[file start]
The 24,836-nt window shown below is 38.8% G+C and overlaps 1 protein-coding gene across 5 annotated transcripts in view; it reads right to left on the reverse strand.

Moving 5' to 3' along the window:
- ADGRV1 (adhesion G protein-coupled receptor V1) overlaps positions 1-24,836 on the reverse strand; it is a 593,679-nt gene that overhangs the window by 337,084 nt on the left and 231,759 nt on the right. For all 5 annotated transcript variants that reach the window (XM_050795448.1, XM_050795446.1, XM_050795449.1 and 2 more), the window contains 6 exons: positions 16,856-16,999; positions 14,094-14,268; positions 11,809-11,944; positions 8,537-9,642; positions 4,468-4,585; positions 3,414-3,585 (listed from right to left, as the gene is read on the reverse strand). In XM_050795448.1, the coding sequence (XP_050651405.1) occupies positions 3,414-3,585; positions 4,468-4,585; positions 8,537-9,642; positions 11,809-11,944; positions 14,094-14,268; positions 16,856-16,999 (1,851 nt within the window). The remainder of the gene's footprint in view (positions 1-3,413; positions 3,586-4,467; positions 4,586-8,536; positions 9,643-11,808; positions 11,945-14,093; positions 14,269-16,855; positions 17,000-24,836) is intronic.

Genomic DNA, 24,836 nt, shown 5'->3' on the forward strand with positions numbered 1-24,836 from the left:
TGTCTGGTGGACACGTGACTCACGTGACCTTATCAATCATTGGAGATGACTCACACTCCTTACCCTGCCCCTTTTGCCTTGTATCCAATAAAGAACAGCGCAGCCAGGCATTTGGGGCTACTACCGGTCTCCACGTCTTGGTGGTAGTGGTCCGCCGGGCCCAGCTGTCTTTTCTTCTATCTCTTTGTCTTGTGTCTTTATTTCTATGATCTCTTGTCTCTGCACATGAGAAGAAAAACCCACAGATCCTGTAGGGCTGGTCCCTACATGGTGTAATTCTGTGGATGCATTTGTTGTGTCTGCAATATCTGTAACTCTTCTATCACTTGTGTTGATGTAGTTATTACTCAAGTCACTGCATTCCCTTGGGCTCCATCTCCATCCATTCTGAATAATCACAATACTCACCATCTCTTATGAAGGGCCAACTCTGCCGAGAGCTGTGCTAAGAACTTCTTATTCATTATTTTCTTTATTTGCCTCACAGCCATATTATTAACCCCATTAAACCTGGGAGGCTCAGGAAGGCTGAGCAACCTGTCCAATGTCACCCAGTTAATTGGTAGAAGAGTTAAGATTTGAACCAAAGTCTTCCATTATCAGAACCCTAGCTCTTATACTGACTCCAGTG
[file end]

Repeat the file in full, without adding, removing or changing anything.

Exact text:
The 24,836-nt window shown below is 38.8% G+C and overlaps 1 protein-coding gene across 5 annotated transcripts in view; it reads right to left on the reverse strand.

Moving 5' to 3' along the window:
- ADGRV1 (adhesion G protein-coupled receptor V1) overlaps positions 1-24,836 on the reverse strand; it is a 593,679-nt gene that overhangs the window by 337,084 nt on the left and 231,759 nt on the right. For all 5 annotated transcript variants that reach the window (XM_050795448.1, XM_050795446.1, XM_050795449.1 and 2 more), the window contains 6 exons: positions 16,856-16,999; positions 14,094-14,268; positions 11,809-11,944; positions 8,537-9,642; positions 4,468-4,585; positions 3,414-3,585 (listed from right to left, as the gene is read on the reverse strand). In XM_050795448.1, the coding sequence (XP_050651405.1) occupies positions 3,414-3,585; positions 4,468-4,585; positions 8,537-9,642; positions 11,809-11,944; positions 14,094-14,268; positions 16,856-16,999 (1,851 nt within the window). The remainder of the gene's footprint in view (positions 1-3,413; positions 3,586-4,467; positions 4,586-8,536; positions 9,643-11,808; positions 11,945-14,093; positions 14,269-16,855; positions 17,000-24,836) is intronic.

Genomic DNA, 24,836 nt, shown 5'->3' on the forward strand with positions numbered 1-24,836 from the left:
TGTCTGGTGGACACGTGACTCACGTGACCTTATCAATCATTGGAGATGACTCACACTCCTTACCCTGCCCCTTTTGCCTTGTATCCAATAAAGAACAGCGCAGCCAGGCATTTGGGGCTACTACCGGTCTCCACGTCTTGGTGGTAGTGGTCCGCCGGGCCCAGCTGTCTTTTCTTCTATCTCTTTGTCTTGTGTCTTTATTTCTATGATCTCTTGTCTCTGCACATGAGAAGAAAAACCCACAGATCCTGTAGGGCTGGTCCCTACATGGTGTAATTCTGTGGATGCATTTGTTGTGTCTGCAATATCTGTAACTCTTCTATCACTTGTGTTGATGTAGTTATTACTCAAGTCACTGCATTCCCTTGGGCTCCATCTCCATCCATTCTGAATAATCACAATACTCACCATCTCTTATGAAGGGCCAACTCTGCCGAGAGCTGTGCTAAGAACTTCTTATTCATTATTTTCTTTATTTGCCTCACAGCCATATTATTAACCCCATTAAACCTGGGAGGCTCAGGAAGGCTGAGCAACCTGTCCAATGTCACCCAGTTAATTGGTAGAAGAGTTAAGATTTGAACCAAAGTCTTCCATTATCAGAACCCTAGCTCTTATACTGACTCCAGTG